How does science work to identify corpses of the unknown?
Murray’s compact, textbook look at the basics of forensic anthropology provides comprehensible introductions to individually unique anatomical and physiological characteristics and to the timetable for the decay or decomposition of each. Eight “case files” are presented to provide a story to illustrate the techniques of post-mortem identification in practical contexts and to provide human interest to accompany the straightforward text. Unsurprisingly gruesome, each involves the discovery of a body (or in one, the separate limbs and severed head of a young woman) of an unknown person whose identification is challenged by decomposition. Three main chapters look at current forensic technology from the outside in—the first describes skin, hair, scars, tattoos, fingerprints and their reconstruction, while the second provides a look at how bones, teeth and implants provide structural identification. Murray describes the gold standard of identification—nuclear DNA profiling—in the last chapter with satisfyingly clear instruction in the essential features of forensic DNA. About 20 percent of the text is printed in white on a dark background, including all of the case-file narratives. File photos are used throughout to illustrate the points being made.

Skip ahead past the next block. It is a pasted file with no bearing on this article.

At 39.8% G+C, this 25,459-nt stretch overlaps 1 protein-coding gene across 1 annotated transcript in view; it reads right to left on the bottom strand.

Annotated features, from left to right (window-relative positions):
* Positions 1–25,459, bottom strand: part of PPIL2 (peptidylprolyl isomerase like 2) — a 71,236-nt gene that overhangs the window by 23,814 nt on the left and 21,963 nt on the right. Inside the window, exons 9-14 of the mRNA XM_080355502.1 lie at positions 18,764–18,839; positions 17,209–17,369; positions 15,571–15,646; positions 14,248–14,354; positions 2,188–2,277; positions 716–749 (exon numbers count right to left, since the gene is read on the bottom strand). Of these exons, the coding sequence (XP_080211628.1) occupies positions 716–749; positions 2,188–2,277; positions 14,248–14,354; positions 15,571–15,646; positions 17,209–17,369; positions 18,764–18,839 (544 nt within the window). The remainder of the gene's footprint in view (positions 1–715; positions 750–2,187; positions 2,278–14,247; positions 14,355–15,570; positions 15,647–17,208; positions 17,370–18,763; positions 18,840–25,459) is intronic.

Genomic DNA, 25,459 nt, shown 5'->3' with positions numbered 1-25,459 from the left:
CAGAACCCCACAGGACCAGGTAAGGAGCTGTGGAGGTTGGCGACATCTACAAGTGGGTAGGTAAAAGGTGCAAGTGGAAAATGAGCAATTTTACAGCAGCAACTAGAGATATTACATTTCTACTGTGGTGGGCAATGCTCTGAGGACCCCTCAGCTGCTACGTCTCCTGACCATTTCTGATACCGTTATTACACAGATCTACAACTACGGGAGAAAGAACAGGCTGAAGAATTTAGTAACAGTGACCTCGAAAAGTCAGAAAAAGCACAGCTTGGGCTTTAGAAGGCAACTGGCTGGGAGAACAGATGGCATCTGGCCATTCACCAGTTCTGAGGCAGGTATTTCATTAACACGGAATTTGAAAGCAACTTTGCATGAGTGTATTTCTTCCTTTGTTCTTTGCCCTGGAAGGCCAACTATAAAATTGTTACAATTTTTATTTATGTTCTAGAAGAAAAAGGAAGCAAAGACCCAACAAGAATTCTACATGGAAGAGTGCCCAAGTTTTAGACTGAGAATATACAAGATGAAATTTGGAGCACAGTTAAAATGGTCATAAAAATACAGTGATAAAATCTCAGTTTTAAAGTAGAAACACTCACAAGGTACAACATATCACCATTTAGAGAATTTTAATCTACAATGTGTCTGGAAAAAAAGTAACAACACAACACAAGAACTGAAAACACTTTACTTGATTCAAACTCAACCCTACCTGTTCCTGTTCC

A serviceable introduction both to this CSI-related field and to the relevant human anatomy. (index, bibliography, sources for more information) (Nonfiction. 11-14)